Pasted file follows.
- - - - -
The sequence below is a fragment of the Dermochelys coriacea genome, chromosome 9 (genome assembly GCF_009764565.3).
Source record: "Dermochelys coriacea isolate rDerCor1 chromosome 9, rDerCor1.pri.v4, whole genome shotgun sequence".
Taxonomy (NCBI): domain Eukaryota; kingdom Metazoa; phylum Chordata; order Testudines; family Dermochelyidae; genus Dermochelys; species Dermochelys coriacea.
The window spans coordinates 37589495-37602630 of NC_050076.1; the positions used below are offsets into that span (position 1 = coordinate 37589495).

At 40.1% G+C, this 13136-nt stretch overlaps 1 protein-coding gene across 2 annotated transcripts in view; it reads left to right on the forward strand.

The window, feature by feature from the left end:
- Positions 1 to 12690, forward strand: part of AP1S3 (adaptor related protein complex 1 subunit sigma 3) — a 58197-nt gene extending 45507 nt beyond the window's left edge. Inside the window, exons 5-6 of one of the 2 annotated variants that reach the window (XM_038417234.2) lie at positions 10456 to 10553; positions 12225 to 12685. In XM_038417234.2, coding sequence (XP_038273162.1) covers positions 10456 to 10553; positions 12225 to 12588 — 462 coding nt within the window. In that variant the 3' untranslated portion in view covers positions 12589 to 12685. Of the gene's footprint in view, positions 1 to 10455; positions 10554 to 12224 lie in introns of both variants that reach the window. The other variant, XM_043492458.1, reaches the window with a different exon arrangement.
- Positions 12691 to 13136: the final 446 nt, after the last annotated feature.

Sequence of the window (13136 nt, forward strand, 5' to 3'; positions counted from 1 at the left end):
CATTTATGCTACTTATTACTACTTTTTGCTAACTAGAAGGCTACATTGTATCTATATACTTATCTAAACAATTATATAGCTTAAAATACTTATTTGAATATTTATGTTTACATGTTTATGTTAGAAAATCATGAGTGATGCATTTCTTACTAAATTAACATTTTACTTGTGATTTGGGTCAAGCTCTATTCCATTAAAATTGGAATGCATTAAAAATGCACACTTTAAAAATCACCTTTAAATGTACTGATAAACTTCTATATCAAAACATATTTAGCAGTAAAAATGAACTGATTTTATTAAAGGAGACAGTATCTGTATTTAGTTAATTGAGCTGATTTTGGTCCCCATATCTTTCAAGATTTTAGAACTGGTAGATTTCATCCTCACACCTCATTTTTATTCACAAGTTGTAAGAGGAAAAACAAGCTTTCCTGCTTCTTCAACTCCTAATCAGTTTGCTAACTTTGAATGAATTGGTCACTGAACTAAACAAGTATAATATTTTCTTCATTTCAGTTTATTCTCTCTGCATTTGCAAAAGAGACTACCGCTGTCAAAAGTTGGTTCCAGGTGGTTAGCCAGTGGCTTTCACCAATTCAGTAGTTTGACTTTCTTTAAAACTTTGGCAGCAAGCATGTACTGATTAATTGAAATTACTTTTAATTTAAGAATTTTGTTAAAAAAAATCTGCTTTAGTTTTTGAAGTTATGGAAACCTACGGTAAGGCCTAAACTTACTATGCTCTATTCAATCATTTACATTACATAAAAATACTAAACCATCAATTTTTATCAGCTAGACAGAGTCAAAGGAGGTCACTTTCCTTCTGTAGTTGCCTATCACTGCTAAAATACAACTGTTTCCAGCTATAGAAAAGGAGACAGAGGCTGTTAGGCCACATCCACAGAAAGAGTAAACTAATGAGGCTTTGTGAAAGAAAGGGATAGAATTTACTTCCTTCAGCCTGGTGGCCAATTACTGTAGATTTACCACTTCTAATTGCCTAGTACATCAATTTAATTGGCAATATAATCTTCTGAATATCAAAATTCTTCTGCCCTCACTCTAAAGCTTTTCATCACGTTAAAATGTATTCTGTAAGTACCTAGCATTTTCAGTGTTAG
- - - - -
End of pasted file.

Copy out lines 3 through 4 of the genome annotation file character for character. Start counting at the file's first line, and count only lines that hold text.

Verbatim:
Taxonomy (NCBI): domain Eukaryota; kingdom Metazoa; phylum Chordata; order Testudines; family Dermochelyidae; genus Dermochelys; species Dermochelys coriacea.
The window spans coordinates 37589495-37602630 of NC_050076.1; the positions used below are offsets into that span (position 1 = coordinate 37589495).